his coworkers, all the tested honeys (Acacia modesta,
Prunus persica,Zizyphus sativa and Isodon rogosus)were
more active against Gram-negative bacterial strains than
the Gram-positive bacterial strains (Zahoor et al., 2014).
Thin Layer Chromatography
The results revealed that methanolic solvent system is
much better for separation of components than less polar
or non polar systems. However, ethanol/water or ace-
tone/water were better solvents compared to ethanol or
acetone for the separation of various components (Yilmaz
et al., 2006). Our results had reasonable similarities with
some earlier reports stating that non polar compounds like
hydrocarbons, fatty acids and waxes present in natural
products could be extracted with chloroform/methanol sol-
vent system (Stalikas, 2007). When we discussed about the
different spot colors, we found interesting literature about
the color tests for identification of different colors of var-
ious compounds. As in the present study, the chloroform
extracts of three honeys showed pink to yellow band when
stained with anisaldehyde/sulphuric acid. It was reported
in the literature that these specific spots indicated the pres-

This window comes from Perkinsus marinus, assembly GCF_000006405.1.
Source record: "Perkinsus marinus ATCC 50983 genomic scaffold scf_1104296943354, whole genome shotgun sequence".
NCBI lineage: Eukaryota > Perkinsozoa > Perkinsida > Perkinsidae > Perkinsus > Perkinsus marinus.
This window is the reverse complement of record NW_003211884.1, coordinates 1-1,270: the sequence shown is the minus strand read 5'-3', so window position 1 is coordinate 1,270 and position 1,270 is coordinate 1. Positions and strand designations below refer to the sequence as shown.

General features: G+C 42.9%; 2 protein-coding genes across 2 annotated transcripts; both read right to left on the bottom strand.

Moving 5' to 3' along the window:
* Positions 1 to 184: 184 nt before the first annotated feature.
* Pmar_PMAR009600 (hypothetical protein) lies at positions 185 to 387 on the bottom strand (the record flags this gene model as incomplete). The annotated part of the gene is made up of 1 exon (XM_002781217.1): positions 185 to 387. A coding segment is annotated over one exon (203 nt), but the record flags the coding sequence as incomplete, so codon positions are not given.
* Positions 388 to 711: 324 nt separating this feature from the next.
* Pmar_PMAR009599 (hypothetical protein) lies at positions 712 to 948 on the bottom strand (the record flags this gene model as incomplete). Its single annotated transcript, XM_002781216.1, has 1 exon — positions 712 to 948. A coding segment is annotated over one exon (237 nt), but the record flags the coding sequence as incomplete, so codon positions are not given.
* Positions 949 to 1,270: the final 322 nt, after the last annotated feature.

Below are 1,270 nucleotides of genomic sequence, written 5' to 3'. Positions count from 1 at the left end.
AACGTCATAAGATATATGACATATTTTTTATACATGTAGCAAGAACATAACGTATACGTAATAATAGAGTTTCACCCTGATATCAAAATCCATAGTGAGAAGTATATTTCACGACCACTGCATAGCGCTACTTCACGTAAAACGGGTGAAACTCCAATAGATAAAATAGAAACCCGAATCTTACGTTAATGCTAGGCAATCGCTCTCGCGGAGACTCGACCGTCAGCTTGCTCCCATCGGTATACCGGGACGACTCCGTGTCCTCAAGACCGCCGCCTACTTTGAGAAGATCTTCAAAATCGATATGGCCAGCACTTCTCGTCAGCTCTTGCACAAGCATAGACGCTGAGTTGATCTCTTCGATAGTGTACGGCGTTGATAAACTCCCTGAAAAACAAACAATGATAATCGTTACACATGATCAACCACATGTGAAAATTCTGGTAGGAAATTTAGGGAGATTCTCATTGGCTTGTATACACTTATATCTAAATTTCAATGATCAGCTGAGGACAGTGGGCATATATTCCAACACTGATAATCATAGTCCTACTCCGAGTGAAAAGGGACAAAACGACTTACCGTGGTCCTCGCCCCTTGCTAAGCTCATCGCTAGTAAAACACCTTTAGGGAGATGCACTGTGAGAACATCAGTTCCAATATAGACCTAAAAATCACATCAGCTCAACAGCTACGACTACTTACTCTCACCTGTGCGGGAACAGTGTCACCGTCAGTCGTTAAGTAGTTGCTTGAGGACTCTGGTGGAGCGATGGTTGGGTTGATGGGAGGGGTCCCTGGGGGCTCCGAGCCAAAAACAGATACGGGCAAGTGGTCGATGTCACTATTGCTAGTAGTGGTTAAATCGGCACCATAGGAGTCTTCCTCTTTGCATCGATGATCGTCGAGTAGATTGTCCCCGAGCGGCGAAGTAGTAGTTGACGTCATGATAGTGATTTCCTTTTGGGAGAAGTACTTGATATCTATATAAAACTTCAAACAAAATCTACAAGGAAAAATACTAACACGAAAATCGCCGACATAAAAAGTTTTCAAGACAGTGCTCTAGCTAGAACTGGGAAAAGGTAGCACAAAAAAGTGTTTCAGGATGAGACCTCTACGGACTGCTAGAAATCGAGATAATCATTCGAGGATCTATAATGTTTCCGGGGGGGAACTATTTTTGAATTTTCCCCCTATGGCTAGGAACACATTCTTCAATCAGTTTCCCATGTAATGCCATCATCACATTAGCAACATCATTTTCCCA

ence of phenols in the extracts being studied (Stahl, 1969).
On the other hand, purple color spots on staining with
the same reagents in the present study indicated the pres-
ence of hydroquinone and other hydroxyphenylpropane
derivatives, brownish color indicating the presence of ter-
penes and pink to brown and yellow color under the UV
light (365 nm) indicated the presence of alkaloids (Stahl,
1969). The components of honey can be successfully sep-
arated using TLC method. Various types of compounds
were identified by comparing the Rf-values (obtained) with
the literature values (Kikuzaki et al., 1999). Polyphenolic
compounds in honey were determined by TLC in some
published studies (Aljadi and Kamaruddin, 2004). Thin
layer chromatography has also been employed for the
detection of flavonoids in honey samples (Berahia et al.,
1993). Our results had close resemblance with the previous
findings (Cabras et al., 1999). The result of present study
was also in conformity with the work of Nwodo et al.,
(2010) who equally showed the significant separation of
honey by TLC.
CONCLUSIONS
The fact that inhibition of bacterial pathogens by these hon-
eys was superior, over the most common antibiotics used to
treat bacteria, makes them a novel source of antimicrobial
agents to treat drug resistant bacteria. Honey as a cheap